Many Americans are familiar, at least in part, with The Legend of Sleepy Hollow, a short story by Washington Irving. It was published in 1820 in a collection of short stories called The Sketch-Book of Geoffrey Crayon. Taking place in the small town of Sleepy Hollow (in New York), the story follows a country schoolmaster named Ichabod Crane who enters into a rivalry with the brawny Brom Bones for the hand of the wealthy coquette Katrina Van Tassel. Following a party at the Van Tassels, Ichabod is chased through the woods by the Headless Horseman, a local specter who was a Hessian soldier killed in the Revolutionary War. According to Sleepy Hollow legend, the Headless Horseman rides at night, with its pumpkin head in its hands, looking for a new head. Nothing is found of Ichabod in the morning, except for his hat, his saddle, his horse, and a shattered pumpkin. Irving hints that Brom Bones impersonated the Headless Horseman to scare Ichabod Crane away and that Ichabod moved to a different part of the country.
Irving’s works gained him a reputation as one of the first American writers who was respected in both America and Europe. Many Europeans of the time looked down on Americans as coarse and rude, so this was quite an accomplishment. In America, his books had a special significance. Stories like The Legend of Sleepy Hollow and Rip Van Winkle effectively gave Americans a history and myths to call their own. While Irving most likely derived inspiration from the many ghostly riders of European superstition, such as the Irish dullahan and the Wild Hunt (which is found in the myths of many countries), his stories add elements of rural America that give them a uniquely American taste. For example, he refers to the Dutch settlers, as the Netherlands owned the colony until 1664. His stories, along with the books of James Fenimore Cooper, which romanticize the frontier, created an identity for Americans that complemented the political identity formed during and after the Revolutionary War. His stories paint a vision of an idyllic America, with rural glens and old superstitions. Yet, he also adds a sense of rationality to his tales. He gives a possible reason for the Headless Horseman that chases Ichabod that dispels the superstitions. This nods to the hope that America would be a country based on logic and modern democracy that would be better than the Old World.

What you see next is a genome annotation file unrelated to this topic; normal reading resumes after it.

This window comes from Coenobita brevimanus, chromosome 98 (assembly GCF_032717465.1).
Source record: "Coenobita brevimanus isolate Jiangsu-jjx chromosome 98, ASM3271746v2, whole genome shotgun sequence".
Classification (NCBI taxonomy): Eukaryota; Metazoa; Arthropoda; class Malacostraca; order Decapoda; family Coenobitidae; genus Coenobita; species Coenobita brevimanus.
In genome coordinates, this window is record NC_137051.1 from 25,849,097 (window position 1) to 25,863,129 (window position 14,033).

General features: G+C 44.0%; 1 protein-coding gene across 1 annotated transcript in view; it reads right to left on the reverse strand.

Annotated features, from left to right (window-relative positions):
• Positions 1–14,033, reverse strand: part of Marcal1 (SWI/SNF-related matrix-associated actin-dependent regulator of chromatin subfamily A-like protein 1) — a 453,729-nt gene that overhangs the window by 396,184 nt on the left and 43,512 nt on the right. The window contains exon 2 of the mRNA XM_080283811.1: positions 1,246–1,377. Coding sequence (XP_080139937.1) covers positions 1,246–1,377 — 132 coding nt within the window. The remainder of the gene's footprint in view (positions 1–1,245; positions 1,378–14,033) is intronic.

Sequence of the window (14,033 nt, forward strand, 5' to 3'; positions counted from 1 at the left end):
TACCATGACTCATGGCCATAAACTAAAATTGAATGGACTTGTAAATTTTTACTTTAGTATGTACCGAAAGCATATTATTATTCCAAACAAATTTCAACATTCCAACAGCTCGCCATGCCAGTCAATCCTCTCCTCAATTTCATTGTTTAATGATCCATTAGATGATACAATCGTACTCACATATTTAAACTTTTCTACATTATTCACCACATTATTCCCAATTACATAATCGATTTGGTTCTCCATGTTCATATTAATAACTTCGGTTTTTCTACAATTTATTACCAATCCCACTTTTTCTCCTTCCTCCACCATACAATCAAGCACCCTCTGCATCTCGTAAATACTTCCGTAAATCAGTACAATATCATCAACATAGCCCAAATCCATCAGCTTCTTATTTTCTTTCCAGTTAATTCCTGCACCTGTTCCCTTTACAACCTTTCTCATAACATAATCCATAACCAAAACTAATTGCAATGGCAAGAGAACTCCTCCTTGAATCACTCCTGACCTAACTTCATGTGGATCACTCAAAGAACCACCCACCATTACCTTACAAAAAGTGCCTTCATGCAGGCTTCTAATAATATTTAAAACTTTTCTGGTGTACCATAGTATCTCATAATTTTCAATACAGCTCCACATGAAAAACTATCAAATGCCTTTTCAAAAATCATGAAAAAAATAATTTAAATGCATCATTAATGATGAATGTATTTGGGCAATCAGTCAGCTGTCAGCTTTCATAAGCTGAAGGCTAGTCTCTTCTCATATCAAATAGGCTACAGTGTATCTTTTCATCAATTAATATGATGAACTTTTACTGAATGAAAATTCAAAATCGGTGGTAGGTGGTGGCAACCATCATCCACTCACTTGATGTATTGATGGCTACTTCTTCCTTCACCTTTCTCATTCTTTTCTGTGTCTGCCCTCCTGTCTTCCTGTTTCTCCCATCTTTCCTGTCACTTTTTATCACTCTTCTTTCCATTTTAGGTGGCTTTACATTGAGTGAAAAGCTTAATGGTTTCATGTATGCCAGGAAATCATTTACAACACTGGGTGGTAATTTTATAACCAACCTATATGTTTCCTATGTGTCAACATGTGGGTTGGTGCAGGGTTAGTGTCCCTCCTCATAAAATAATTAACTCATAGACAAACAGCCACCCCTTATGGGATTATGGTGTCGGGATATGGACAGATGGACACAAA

The Legend of Sleepy Hollow has become more than just a short story, like the tall-tale exploits of Paul Bunyan and Davy Crockett. It has become an integral part of American myth and identity. The story of Ichabod Crane has made its way into American art, evidenced by this sculpture by John Rogers. The sculpture, which resides in the New York Historical Society’s John Rogers collection, is titled “Ichabod Crane and the ‘Headless Horseman.’” It depicts a terrified Ichabod Crane and an ominous Headless Horseman (although you can see Brom Bones’ face in the depths of his coat). Another Rogers’ sculpture at the NYHS shows Ichabod Crane courting Katrina Van Tassel. The Legend of Sleepy Hollow has also made its way into plays, musicals, opera, and countless movies.
In 8th grade, I watched both the Disney version of The Legend of Sleepy Hollow, which more closely follows the plot, and the Tim Burton version, which definitely doesn’t. In the Disney version, as in the book, the characters are stereotypes, but there is no really clear character to like. Katrina is nice, but a flirt. Brom Bones is mischievous and rather self-important, but he is regarded as a “local hero.” And Ichabod Crane is definitely not a shining, moral main character. He is basically a gold-digger. Tim Burton makes the story a battle between good and evil. The Headless Horseman an actual character from nightmares. Ichabod Crane is a police inspector with a troubled, but entirely blameless, past. I’d suggest watching both of them, as long as you can stomach decapitated corpses (for the Tim Burton version), but first you should read the story, which isn’t very long. I’ve provided a link for the entire Disney version and the preview for the Tim Burton version.
The Legend of Sleepy Hollow has had a lot of impact on American culture (even beyond literature, art, and film). North Tarrytown, where the story’s events are set even renamed Sleepy Hollow. Towns and suburban subdivisions across the country have also been named Sleepy Hollow—from Illinois to Virginia to Florida. Washington Irving has left a lasting legacy.